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Lonely and Invisible: Behavioral Judgments About and Neural Responses to Lonely Employees

Hakan Özçelik

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Hakan Ozcelik is a Professor of Management at the California State University, Sacramento; and an Adjunct Professor in Bogazici University. He received his Ph.D. in organizational behavior from the University of British Columbia in Vancouver, Canada. He holds a double‐major degree in Management and Political Science, and an MBA from Bosphorus University, in Istanbul, Turkey.

He studies emotions in organizational life, focusing on topics such as workplace loneliness, discrete emotions, surface acting, leadership, emotional climate, decision-making, cross-cultural communication, organizational neuroscience, and utilizing film-making to analyze work emotions.

Professor Ozcelik has published his research in prestigious academic outlets, including the Academy of Management Journal, Organization Science, Journal of Organizational Behavior, Journal of Managerial Psychology, International Journal of Human Resource Management, Personnel Review, and Research on Emotion in Organizations. His research has also been featured or cited in popular press outlets such as New York Times, The Guardian, Fortune Magazine, Harvard Business Review, Comstock’s Magazine, Wharton School’s business radio broadcast, The Washington Post, Society for Human Resource’s Magazine, Forbes, CNN, Teaching in Higher Education Podcast, KCRA, Fox TV, BBC, and Bloomberg.

He leads the interdisciplinary CBA Organizational Wisdom Studio, a platform that aims to generate wisdom for pursuing happier organizational experiences with live studio events, videocasts, and workshops. Recently he has been co-producing a series of video-casts, titled “Pursuing Organizational Wisdom in a Pandemic”, hosting idea leaders from around the world to explore how organizations and people can better cope with pandemic period. These episodes are publicly available via a YouTube Channel. He also leads the Annual CBA Film Festival program, which explores leading with emotional intelligence via film-making method.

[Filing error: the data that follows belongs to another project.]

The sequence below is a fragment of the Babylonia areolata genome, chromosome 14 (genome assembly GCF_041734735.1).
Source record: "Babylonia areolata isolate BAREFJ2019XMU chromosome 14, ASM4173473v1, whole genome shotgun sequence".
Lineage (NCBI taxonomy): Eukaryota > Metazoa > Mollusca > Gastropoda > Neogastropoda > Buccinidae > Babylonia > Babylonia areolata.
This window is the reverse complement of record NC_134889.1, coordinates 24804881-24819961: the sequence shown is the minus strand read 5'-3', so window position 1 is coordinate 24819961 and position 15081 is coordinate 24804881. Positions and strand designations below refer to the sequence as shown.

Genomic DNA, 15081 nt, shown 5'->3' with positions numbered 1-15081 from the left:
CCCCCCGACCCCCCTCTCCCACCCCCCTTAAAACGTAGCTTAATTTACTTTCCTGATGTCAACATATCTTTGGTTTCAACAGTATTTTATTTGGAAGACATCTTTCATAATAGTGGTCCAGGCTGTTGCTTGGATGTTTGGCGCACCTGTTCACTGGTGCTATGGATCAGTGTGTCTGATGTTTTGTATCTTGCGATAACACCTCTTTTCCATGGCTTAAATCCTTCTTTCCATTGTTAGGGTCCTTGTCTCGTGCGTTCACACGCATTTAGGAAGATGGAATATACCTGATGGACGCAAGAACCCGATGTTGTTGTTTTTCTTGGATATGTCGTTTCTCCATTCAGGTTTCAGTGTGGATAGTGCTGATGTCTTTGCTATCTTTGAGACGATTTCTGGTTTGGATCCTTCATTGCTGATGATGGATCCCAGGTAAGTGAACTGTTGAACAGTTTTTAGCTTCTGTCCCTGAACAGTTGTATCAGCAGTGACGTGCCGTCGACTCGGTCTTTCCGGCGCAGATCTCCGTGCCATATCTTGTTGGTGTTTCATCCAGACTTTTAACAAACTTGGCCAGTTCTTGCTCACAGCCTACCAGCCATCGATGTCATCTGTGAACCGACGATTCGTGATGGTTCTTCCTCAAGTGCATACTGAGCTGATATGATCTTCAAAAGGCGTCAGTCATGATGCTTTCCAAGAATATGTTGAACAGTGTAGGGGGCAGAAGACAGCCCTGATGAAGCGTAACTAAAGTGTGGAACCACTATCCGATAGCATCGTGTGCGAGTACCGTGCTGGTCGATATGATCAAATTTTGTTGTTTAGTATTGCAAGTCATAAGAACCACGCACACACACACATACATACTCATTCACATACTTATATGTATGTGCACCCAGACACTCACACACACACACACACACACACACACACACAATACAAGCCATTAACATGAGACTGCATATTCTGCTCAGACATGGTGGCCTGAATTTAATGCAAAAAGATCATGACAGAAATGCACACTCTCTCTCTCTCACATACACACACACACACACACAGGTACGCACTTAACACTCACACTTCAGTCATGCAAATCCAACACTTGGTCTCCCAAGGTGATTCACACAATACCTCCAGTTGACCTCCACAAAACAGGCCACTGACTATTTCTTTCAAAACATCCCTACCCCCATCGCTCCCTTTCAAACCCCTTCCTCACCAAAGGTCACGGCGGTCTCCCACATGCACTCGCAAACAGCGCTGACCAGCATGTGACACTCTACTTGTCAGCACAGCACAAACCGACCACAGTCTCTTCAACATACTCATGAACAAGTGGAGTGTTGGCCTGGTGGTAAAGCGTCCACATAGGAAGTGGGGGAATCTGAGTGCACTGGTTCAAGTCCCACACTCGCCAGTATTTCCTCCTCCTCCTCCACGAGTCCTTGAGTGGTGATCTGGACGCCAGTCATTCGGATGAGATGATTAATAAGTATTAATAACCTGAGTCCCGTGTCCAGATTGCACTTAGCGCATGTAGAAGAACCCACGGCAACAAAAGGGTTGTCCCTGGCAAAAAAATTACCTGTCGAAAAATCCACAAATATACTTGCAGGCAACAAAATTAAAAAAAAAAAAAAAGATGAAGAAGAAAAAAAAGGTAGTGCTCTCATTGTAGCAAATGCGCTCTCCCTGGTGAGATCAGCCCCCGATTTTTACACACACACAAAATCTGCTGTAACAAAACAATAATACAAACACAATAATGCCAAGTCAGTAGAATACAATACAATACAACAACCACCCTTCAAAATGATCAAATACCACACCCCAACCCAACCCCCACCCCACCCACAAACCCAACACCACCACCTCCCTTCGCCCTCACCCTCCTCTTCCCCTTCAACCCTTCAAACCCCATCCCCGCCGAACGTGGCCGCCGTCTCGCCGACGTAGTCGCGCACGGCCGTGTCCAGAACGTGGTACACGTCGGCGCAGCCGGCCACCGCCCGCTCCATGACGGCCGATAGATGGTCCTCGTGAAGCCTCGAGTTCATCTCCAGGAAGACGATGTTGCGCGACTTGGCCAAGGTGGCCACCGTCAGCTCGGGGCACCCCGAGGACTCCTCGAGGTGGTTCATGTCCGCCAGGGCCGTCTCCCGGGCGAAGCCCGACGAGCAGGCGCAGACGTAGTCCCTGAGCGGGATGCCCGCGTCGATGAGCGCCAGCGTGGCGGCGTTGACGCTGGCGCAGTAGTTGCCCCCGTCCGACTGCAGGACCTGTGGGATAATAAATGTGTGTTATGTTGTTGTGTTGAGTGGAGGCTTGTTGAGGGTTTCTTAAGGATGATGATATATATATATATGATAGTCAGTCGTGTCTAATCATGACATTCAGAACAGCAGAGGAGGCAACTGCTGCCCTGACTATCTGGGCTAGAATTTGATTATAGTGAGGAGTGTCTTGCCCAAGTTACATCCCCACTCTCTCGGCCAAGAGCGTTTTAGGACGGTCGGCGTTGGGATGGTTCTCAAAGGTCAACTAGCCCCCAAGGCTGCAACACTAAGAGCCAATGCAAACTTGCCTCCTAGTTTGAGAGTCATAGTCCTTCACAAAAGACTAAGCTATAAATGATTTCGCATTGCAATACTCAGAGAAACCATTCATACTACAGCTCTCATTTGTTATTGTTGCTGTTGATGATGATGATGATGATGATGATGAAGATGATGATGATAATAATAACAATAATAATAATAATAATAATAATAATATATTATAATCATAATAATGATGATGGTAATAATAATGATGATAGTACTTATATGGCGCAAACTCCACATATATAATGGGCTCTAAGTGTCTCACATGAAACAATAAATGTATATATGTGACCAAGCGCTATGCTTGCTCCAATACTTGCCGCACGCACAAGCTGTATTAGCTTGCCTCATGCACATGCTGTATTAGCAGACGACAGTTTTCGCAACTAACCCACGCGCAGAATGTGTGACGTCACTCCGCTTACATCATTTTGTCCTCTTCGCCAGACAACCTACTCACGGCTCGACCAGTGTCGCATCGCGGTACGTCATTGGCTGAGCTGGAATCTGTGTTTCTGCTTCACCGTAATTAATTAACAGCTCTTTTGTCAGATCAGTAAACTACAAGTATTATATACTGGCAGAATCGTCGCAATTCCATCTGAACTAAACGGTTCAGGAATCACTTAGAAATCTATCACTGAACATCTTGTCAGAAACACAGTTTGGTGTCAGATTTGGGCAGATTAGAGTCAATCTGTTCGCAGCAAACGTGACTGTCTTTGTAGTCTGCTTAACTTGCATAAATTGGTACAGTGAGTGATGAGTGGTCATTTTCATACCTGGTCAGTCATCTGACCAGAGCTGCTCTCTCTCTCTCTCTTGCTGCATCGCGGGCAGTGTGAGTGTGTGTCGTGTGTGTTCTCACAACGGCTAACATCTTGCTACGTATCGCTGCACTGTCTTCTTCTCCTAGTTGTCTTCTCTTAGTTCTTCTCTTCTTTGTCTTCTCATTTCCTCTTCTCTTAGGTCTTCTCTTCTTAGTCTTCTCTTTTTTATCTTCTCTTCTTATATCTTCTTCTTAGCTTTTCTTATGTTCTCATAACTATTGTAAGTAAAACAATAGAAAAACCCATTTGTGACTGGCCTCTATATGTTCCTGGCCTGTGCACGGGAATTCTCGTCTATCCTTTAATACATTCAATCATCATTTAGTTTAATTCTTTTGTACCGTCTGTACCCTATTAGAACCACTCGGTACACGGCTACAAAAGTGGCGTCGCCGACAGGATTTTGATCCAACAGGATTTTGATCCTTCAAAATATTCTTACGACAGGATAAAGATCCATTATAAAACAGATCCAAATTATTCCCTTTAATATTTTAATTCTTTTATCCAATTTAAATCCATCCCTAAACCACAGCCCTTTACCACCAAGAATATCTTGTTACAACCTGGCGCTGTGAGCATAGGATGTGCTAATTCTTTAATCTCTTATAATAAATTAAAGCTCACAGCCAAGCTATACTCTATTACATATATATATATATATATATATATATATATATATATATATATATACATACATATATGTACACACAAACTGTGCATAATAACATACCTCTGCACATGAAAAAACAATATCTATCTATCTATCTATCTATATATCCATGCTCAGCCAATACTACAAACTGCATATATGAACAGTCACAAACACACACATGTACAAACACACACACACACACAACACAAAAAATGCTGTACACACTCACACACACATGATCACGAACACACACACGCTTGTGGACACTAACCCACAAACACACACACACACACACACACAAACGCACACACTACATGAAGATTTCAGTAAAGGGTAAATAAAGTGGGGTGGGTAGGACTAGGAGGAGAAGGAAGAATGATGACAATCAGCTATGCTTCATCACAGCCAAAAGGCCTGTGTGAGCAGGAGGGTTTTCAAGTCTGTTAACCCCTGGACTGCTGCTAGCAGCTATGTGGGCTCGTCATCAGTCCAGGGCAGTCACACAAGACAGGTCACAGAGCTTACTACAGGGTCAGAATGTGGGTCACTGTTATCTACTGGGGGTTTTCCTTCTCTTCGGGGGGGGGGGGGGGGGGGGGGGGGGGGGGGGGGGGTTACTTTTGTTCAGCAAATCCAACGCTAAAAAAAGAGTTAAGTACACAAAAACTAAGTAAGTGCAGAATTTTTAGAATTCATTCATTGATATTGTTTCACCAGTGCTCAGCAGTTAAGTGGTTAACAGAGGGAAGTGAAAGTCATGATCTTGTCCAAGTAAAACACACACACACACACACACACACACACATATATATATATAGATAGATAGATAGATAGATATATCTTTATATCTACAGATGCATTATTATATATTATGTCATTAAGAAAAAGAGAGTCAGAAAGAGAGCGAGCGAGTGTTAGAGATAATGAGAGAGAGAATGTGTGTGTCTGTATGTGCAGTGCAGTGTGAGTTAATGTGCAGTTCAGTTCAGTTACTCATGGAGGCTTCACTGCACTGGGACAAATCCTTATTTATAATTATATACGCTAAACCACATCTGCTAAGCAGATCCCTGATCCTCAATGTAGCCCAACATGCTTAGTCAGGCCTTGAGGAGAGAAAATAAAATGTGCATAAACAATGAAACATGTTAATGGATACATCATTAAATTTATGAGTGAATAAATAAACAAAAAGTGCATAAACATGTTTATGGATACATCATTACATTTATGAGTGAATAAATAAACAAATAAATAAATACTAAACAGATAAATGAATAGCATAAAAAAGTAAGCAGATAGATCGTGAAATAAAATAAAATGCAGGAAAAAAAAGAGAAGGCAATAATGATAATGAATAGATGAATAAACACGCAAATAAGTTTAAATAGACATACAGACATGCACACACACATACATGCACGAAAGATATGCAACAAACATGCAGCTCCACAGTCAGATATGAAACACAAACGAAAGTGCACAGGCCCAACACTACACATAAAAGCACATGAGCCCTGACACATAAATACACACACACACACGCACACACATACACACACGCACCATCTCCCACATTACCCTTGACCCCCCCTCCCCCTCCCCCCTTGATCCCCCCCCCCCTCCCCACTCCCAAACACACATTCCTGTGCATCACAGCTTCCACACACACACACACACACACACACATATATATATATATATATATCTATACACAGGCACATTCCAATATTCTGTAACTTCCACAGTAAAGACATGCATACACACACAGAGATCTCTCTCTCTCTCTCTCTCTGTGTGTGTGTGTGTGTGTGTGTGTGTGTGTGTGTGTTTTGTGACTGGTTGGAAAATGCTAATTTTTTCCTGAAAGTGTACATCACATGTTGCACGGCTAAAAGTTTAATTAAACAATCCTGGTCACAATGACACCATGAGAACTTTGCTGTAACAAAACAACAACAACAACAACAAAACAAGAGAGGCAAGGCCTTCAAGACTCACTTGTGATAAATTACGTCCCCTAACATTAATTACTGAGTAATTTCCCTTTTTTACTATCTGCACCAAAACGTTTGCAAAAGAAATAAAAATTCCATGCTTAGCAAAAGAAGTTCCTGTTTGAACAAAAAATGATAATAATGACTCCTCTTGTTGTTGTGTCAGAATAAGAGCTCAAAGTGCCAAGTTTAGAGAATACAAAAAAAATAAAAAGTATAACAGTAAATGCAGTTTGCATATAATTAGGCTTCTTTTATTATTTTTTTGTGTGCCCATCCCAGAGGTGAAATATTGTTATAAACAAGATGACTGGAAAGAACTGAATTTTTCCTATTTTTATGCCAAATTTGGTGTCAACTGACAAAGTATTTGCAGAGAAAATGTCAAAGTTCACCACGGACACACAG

During his career do date, Professor Ozcelik has received numerous awards, including the systemlevel CSU Faculty Innovation and Leadership Award; Outstanding Research Award at the CSUS; Outstanding Teaching Awards from the UBC and CSUS; the Citation of Excellence Award from the Emerald Management Reviews; Provost’s Research Support; and several Research and Creative Activity Award and Pedagogy Enhancement Award grants from the CSUS.

Hakan Ozcelik is married and has one son and daughter, who make Hakan and his wife learn how to rediscover the joys of life.

Loneliness is an interpersonal phenomenon involving both the lonely individuals and the people from whom they feel disconnected. This study focuses on people’s neural responses to and behavioral judgments about lonely employees. Drawing on interaction ritual theory and the research loneliness, we predict that because lonely employees do not provide the emotional energy others seek, they will evoke less of an affective neural response in others as compared to non-lonely employees. Through a social neuroscience experiment using fMRI imaging, we find support for our hypotheses. Our fMRI results indicate that lonely employees are less likely to activate the amygdala and hippocampus regions of people’s brains, indicators that lonely employees register in the brain significantly less than do non-lonely employees. We also find that people are less likely to choose to work with lonely employees. Thus, despite their strong need for interpersonal connection, lonely employees are more likely to be overlooked, becoming interpersonally “invisible.” These results have signficiant implications for research and practive.

June 1, 2020 - 18:00